Book review: ‘Daughter of Fortune’ by Isabel Allende

By LARRY BALLWAHN | Wilton

Eliza Sommers is being raised by Rose and Jeremy Sommers in Valparaiso, Chile. She was found at their doorstep, an apparently abandoned baby. She was obviously of English heritage, as were the Sommers.

The Sommers were at the top of the social hierarchy in the English establishment in Valparaiso. Whether English or Spanish, there was a definite social structure in Chile in the 1800s. The Sommers were clearly high society. Though Eliza was not formally of the family, her “Aunt Rose” was raising her as though she was, thus her education and Rose’s plan of an advantageous marriage.

The marriage plans came to naught when Rose fell madly in love with Jaoquin Andieta, an extremely handsome common laborer. And Eliza’s plans were thrown asunder when Joaquin came under the spell of the California Gold Rush of 1849. In his mind, he would have much more to offer Rose, and importantly, her family, if the reported gold made him a rich man. Thus, off to California he sailed.

What’s a determined girl in love going to do but follow him? That’s where a Chinese doctor named Tao Chi’en comes in. Since he is not licensed to practice, he is presently employed as a ship’s cook; it’s in that role that he is able to smuggle Eliza on board and keep her hidden (a grueling trial for Eliza) for the duration of the trip.

California, then and now, is a big place. Since the ship Eliza arrived on landed in San Francisco, and it was a key starting point for many of the prospective prospectors, that’s where Eliza started looking for her “brother.” Afraid to leave Eliza alone in her weakened condition, Tao Chi’en also stayed in San Francisco and became essential in Eliza’s search. For a young woman to exist in a society of single men and prostitutes, it became necessary for Eliza to become Tao’s deaf and dumb brother. Much of her Gold Rush search for her lover was necessarily as a young male.

Allende presents an interesting picture of California’s gold rush. Made clear is the cruel treatment of the Chinese and the Hispanics by the “Yanquis.” Also clear is the harsh reality of life in California at the time. To say the least, it was a troublesome existence. The people who got rich were seldom the miners. Those enterprising enough to supply the wants and needs did well.

As often happens with me, it took me a while to get engaged in the adventure described. Initially Eliza’s life in Chile didn’t hold my interest. But her life there has a lot to do with the plot.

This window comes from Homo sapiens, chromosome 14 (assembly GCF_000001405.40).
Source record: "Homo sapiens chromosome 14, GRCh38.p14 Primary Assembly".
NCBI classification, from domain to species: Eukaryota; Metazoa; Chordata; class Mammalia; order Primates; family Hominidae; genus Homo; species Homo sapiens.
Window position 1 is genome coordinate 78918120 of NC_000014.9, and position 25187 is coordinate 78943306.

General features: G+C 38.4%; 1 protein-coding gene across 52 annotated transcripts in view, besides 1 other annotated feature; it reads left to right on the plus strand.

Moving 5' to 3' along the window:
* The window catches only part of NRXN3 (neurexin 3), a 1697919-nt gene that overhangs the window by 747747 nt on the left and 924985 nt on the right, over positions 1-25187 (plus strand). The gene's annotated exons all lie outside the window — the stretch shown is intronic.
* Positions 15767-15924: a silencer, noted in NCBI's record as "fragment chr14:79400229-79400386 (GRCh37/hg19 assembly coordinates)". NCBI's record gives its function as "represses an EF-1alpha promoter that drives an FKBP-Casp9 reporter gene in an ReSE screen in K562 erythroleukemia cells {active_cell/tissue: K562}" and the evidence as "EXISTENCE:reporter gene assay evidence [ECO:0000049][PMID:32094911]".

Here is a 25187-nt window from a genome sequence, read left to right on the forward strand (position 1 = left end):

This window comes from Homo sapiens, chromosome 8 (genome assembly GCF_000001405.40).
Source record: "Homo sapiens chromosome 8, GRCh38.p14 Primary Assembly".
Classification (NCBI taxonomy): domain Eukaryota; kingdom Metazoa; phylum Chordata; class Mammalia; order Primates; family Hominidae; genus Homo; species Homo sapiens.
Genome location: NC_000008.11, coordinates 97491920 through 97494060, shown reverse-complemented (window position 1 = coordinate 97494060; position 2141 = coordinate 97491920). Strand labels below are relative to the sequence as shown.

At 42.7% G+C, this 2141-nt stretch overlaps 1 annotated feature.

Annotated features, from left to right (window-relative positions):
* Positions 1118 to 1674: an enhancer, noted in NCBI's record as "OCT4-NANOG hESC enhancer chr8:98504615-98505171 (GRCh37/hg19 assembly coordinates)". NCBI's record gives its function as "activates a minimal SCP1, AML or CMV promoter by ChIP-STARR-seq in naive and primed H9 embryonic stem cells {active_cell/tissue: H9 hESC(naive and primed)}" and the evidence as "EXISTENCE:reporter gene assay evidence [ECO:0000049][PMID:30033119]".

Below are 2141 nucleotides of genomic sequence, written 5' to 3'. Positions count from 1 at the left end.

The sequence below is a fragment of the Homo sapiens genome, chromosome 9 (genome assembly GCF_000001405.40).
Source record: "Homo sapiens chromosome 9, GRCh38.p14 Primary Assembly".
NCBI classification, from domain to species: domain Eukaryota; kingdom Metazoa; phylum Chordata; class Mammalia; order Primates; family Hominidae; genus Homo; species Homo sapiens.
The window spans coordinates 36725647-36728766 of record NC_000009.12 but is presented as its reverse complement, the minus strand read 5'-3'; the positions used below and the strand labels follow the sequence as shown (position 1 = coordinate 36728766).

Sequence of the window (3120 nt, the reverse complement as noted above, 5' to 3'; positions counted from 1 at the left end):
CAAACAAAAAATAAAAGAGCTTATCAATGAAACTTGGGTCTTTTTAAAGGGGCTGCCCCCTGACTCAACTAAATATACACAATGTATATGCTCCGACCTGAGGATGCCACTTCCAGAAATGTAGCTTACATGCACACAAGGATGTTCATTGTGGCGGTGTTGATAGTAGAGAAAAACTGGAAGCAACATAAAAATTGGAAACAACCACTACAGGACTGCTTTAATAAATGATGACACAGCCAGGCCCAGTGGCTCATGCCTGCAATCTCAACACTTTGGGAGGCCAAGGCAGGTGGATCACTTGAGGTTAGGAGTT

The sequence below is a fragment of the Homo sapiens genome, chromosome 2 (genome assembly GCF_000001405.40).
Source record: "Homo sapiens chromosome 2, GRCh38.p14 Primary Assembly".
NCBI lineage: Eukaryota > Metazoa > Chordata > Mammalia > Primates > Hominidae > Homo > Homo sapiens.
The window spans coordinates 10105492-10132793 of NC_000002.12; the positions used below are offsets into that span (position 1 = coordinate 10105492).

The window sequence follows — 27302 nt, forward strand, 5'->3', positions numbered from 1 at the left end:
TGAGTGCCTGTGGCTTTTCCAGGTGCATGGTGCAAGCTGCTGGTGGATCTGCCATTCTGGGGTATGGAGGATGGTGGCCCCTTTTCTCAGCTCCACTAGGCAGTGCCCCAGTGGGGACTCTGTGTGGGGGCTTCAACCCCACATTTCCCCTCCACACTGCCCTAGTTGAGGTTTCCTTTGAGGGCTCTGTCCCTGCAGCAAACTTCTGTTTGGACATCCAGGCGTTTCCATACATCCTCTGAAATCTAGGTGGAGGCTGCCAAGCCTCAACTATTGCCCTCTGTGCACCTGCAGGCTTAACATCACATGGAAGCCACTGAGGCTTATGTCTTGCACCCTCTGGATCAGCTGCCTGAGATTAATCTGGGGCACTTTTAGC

The author does considerable foreshadowing in the book. I thought it might spoil the ending. My experience was that it actually made me anxious to get to the end to see if it came out like I thought it would.

Comments are closed.

  • Book review: ‘Kitchens of the Great Midwest’ by J. Ryan Stradal

    September 16th, 2020
    by

    It is helpful to know that “Kitchens of the Great Midwest’’ has a goodly number of characters described in different stages of their lives.


    KVR managed-grazing program set for Sept. 26

    September 16th, 2020
    by

    The Kickapoo Valley Reserve will host a Ralph Nuzum Lecture Series program entitled “Can Managed Grazing Improve Soil Health and Water Quality in the Driftless Area?” on Saturday, Sept. 26.


    Monroe County Local History Room in Sparta wants you to vote for your favorite toys

    September 16th, 2020
    by

    The Monroe County Local History Room’s polls are now open to cast your vote for the most beloved toys made from the 1940s through 1990s.


    Book review: ‘Margaret’s War’ by Bill Stokes

    September 11th, 2020
    by

    World War II was well underway, and 13-year-old Billy Forrest was missing it. He had no chance to be a war hero, and what chance would he have with the girls when the heroes returned?


    Brookwood theatre’s performances set for this weekend

    September 10th, 2020
    by

    Commemorating, consoling, and persevering are a few of the adjectives invoked by Brookwood theatre’s fall production of “Women and War” and “Who’s on First?


  • Kendall Depot reopens

    September 10th, 2020
    by

    The Kendall Depot, which serves as the Elroy-Sparta State Trail headquarters, reopened to the public last week. Its hours are from 9 a.m. to 3 p.m. daily until Oct. 31.


    KVR to host demonstration on copper bullets Sept. 19

    September 10th, 2020
    by

    The Kickapoo Valley Reserve will host a copper-bullet demonstration Saturday, Sept. 19.


    Book review: ‘Akin’ by Emma Donoghue

    September 3rd, 2020
    by

    Noah Selvaggio would turn 80 in a few days. As a personal birthday present, he was booked on a flight to Nice, France, the community of his birth.


    Scenic Bluffs to operate La Crosse dental clinic

    September 1st, 2020
    by

    A new dental clinic operated by Scenic Bluffs Community Health Centers is set to open Sept. 3 next to Gundersen Health System’s La Crosse Campus.


    Brookwood receives matching-funds offer for the replacement of stage curtains

    August 31st, 2020
    by

    Brookwood has received a dollar-for-dollar matching-funds offer from String Swing of rural Ontario for the replacement of the school’s stage curtains.


    Scenic Bluffs announces its decision on fall sports season

    August 28th, 2020
    by

    The Scenic Bluffs Conference today released its official plans for the fall sports season, according to commissioner Steve Atkinson.


  • Archives